Coops – ‘the third way’

Manila Bulletin - - Views • Features - By FLORANGEL ROSARIO BRAID My email, florangel.braid@ gmail.com

THE co­op­er­a­tive move­ment in the coun­try dates back 136 years ago when Jose Rizal es­tab­lished the first co­op­er­a­tive in Dap­i­tan. While it is rec­og­nized as the “third sec­tor” of our econ­omy for its hav­ing as­sisted mil­lions of poor farm­ers and work­ers, as well as grown and sur­vived all th­ese years, it failed to cre­ate the de­sired im­pact in terms of con­tri­bu­tion to eco­nomic de­vel­op­ment. Some of them even­tu­ally suc­cumbed to “ningas co­gon,” and faded away, the fate of many a small en­ter­prise. Ex­cept for a few bil­lion­aire coops, most of the 28,000 coops to­day be­long to the small and mi­cro cat­e­gory. The sec­tor con­sists pri­mar­ily of mul­tipur­pose and credit en­ter­prises with some 14 mil­lion mem­bers, 379,000 em­ploy­ees, and with to­tal as­sets of 13,825 bil­lion.

To­day, with the recog­ni­tion of the de­struc­tive ef­fects of cap­i­tal­ism as shown by the grow­ing so­cial and in­come gaps, the chal­lenge of seek­ing a vi­able al­ter­na­tive to cor­po­rate cap­i­tal­ism and so­cial­ism presents it­self.

Dr. Eu­lo­gio Castillo, cur­rent Co­op­er­a­tive De­vel­op­ment Au­thor­ity ad­min­is­tra­tor and re­tired pro­fes­sor and di­rec­tor of UPLB’s Agri­cul­tural Credit and Co­op­er­a­tive In­sti­tute, has writ­ten a num­ber of ar­ti­cles on the state of co­op­er­a­tives in the coun­try. In one pa­per, he cites ur­gent agenda on co­op­er­a­tives de­vel­op­ment, among oth­ers, the need to in­sti­tu­tion­al­ize a fi­nanc­ing sys­tem for pri­or­ity pro­grams that in­clude ed­u­ca­tion and train­ing, en­ter­prise de­vel­op­ment, data and in­for­ma­tion man­age­ment, re­search, in­fra­struc­ture de­vel­op­ment, and the es­tab­lish­ment of part­ner­ships with other en­ter­prises. The lack of sys­tem­atic co­op­er­a­tives de­vel­op­ment pro­gram has re­sulted in un­even de­vel­op­ment, he noted.

De­moc­ra­tiz­ing wealth and power and trans­form­ing the highly skewed so­cial or­der and un­bri­dled con­sumerism, could also be the big­gest chal­lenge for co­op­er­a­tives, he added. Other im­per­a­tives are the em­pow­er­ment of our peo­ple and the pre­ven­tion of the mas­sive ex­ploita­tion of nat­u­ral re­sources. To date, we have al­ready lost 17 mil­lion hectares of for­est land and 10 of the 13 ma­jor bays. He blames th­ese so­cial and eco­nomic ills on the ex­ist­ing “dis­jointed sys­tem” of de­liv­ery of gov­ern­ment ser­vice and as­sis­tance. The more im­por­tant tar­gets, the small and mi­cro which com­prise 90% of the to­tal num­ber of en­ter­prises and which gen­er­ate in­come and em­ploy­ment, are of­ten ne­glected, he said.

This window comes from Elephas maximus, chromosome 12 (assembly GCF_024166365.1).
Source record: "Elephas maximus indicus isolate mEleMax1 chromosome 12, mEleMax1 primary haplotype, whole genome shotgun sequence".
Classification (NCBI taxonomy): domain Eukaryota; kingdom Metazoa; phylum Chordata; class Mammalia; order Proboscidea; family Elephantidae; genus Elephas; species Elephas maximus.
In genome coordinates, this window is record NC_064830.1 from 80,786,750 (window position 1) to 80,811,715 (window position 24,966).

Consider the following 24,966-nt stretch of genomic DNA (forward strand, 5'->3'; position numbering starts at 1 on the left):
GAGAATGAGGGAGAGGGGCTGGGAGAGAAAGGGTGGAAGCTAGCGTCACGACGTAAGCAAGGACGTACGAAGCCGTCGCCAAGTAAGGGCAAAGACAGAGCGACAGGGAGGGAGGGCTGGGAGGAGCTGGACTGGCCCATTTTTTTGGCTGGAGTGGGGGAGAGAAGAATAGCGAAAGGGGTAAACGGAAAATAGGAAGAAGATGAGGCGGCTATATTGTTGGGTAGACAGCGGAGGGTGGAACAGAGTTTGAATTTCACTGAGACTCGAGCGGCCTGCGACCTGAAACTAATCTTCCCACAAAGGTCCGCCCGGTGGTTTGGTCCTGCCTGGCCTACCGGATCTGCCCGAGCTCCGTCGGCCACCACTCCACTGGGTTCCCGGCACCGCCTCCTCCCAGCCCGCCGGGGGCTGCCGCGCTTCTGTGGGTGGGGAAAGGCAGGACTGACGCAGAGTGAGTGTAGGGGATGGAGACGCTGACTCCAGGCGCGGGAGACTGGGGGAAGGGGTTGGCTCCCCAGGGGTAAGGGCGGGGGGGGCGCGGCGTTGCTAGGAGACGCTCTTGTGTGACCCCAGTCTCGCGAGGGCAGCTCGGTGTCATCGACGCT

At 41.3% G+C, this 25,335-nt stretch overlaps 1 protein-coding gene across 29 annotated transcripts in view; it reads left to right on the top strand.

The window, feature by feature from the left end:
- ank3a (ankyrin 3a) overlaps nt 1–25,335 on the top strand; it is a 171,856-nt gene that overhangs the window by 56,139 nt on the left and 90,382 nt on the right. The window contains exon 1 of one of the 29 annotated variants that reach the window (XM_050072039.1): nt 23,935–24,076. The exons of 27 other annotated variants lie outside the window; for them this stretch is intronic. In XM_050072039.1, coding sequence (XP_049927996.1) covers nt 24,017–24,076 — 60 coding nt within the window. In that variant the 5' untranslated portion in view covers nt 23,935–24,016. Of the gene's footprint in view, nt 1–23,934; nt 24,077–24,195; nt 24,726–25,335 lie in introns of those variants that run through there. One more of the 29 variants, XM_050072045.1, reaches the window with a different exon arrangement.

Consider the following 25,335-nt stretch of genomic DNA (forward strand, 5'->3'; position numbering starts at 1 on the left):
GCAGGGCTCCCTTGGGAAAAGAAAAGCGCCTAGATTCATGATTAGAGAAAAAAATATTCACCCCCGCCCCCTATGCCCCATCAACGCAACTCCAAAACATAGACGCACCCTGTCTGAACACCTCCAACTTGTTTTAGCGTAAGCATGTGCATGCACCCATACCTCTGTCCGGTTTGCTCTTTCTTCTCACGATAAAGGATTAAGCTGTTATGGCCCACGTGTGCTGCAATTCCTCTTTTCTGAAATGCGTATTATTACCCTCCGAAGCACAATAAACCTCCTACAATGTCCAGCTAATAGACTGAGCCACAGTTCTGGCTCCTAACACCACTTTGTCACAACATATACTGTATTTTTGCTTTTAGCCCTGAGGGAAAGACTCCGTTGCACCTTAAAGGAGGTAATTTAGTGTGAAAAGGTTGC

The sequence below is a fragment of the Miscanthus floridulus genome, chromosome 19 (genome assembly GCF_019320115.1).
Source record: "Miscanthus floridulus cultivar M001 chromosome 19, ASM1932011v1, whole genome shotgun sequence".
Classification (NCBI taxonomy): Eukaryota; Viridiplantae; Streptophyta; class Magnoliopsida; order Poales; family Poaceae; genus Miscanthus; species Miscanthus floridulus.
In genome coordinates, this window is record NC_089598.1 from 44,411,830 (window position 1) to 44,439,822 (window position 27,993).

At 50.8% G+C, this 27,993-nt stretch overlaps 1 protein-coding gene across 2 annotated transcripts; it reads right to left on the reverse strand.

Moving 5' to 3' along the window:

The es­tab­lish­ment of a Co­op­er­a­tive Col­lege in part­ner­ship with state and pri­vate col­leges and uni­ver­si­ties that would pro­vide for­mal and non­for­mal ed­u­ca­tion as well as con­duct re­search is an­other innovation which he be­lieves may be worth pur­su­ing.

In a pub­li­ca­tion, “The Co­op­er­a­tive So­ci­ety: The Next Stage of Hu­man His­tory,” by E.G. Nadeau and Luc Nadeau, the authors share sim­i­lar per­cep­tions, stat­ing that co­op­er­a­tives will play an im­por­tant role in cre­at­ing a bet­ter fu­ture. “Hu­mans, they note, may be on the thresh­old of a new his­tor­i­cal stage, one char­ac­ter­ized by co­op­er­a­tion, democ­racy, eq­ui­table dis­tri­bu­tion of re­sources, and sus­tain­able re­la­tion­ship with­na­ture.” They cite th­ese ob­ser­va­tions on the progress that we have made along th­ese in­di­ca­tors – hav­ing enough food to feed our species; liv­ing longer lives and hav­ing bet­ter ac­cess to health­care; fewer peo­ple liv­ing in ex­treme poverty; about half of us live in democ­ra­cies; level of con­flict is near its low­est level in 5,000 years; and fi­nally, avail­abil­ity of tools to sta­bi­lize our cli­mate if we are will­ing to com­mit to use them for the com­mon good.

If we failed to achieve our ob­jec­tives, it is not be­cause co­op­er­a­tives do not have a cul­ture fit. In fact, we have a co­op­er­a­tive cul­ture as shown by our “bayani­han” spirit. But, as some of us who have mon­i­tored ac­tiv­i­ties of co­op­er­a­tives in var­i­ous com­mu­ni­ties have ob­served, at­ti­tudes and be­hav­iors that show our lack of un­der­stand­ing of the prin­ci­ples of co­op­er­a­tivism – demo­cratic par­tic­i­pa­tion, trust, shar­ing, trans­parency, and ac­count­abil­ity, have sur­faced time and again. This is per­haps the best ar­gu­ment in set­ting up a Co­op­er­a­tive Col­lege for train­ing pro­fes­sional co­op­er­a­tive man­agers. The prin­ci­ples of co­op­er­a­tivism could also be in­cor­po­rated in our ba­sic ed­u­ca­tion cur­ric­ula as shown in schools of coun­tries like Den­mark and other Euro­pean coun­tries.

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